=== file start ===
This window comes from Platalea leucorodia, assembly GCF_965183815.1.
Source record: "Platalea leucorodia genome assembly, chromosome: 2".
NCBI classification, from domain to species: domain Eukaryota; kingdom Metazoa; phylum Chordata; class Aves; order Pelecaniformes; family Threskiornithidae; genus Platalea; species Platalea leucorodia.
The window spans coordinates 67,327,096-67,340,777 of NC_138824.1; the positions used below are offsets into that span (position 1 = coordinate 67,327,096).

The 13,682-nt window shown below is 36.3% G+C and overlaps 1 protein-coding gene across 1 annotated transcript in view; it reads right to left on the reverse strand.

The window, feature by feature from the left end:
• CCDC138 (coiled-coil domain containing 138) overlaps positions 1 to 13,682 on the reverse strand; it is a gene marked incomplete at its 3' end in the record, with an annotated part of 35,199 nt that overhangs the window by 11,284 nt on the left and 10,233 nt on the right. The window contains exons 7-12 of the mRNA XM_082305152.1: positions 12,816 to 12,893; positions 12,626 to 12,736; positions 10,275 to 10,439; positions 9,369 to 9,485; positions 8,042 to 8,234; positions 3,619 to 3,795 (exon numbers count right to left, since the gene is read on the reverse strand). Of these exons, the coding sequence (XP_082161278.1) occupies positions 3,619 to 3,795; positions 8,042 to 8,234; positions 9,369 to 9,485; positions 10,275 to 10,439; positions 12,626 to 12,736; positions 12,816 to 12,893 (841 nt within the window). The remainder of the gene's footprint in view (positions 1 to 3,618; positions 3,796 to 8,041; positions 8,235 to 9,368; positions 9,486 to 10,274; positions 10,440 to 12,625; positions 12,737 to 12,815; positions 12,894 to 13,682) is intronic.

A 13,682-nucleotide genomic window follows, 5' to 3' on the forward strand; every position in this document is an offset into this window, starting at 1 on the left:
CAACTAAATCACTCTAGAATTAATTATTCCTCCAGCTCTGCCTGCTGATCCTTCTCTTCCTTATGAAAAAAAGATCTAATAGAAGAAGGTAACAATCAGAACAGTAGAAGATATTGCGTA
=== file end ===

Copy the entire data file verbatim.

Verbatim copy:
This window comes from Platalea leucorodia, assembly GCF_965183815.1.
Source record: "Platalea leucorodia genome assembly, chromosome: 2".
NCBI classification, from domain to species: domain Eukaryota; kingdom Metazoa; phylum Chordata; class Aves; order Pelecaniformes; family Threskiornithidae; genus Platalea; species Platalea leucorodia.
The window spans coordinates 67,327,096-67,340,777 of NC_138824.1; the positions used below are offsets into that span (position 1 = coordinate 67,327,096).

The 13,682-nt window shown below is 36.3% G+C and overlaps 1 protein-coding gene across 1 annotated transcript in view; it reads right to left on the reverse strand.

The window, feature by feature from the left end:
• CCDC138 (coiled-coil domain containing 138) overlaps positions 1 to 13,682 on the reverse strand; it is a gene marked incomplete at its 3' end in the record, with an annotated part of 35,199 nt that overhangs the window by 11,284 nt on the left and 10,233 nt on the right. The window contains exons 7-12 of the mRNA XM_082305152.1: positions 12,816 to 12,893; positions 12,626 to 12,736; positions 10,275 to 10,439; positions 9,369 to 9,485; positions 8,042 to 8,234; positions 3,619 to 3,795 (exon numbers count right to left, since the gene is read on the reverse strand). Of these exons, the coding sequence (XP_082161278.1) occupies positions 3,619 to 3,795; positions 8,042 to 8,234; positions 9,369 to 9,485; positions 10,275 to 10,439; positions 12,626 to 12,736; positions 12,816 to 12,893 (841 nt within the window). The remainder of the gene's footprint in view (positions 1 to 3,618; positions 3,796 to 8,041; positions 8,235 to 9,368; positions 9,486 to 10,274; positions 10,440 to 12,625; positions 12,737 to 12,815; positions 12,894 to 13,682) is intronic.

A 13,682-nucleotide genomic window follows, 5' to 3' on the forward strand; every position in this document is an offset into this window, starting at 1 on the left:
CAACTAAATCACTCTAGAATTAATTATTCCTCCAGCTCTGCCTGCTGATCCTTCTCTTCCTTATGAAAAAAAGATCTAATAGAAGAAGGTAACAATCAGAACAGTAGAAGATATTGCGTA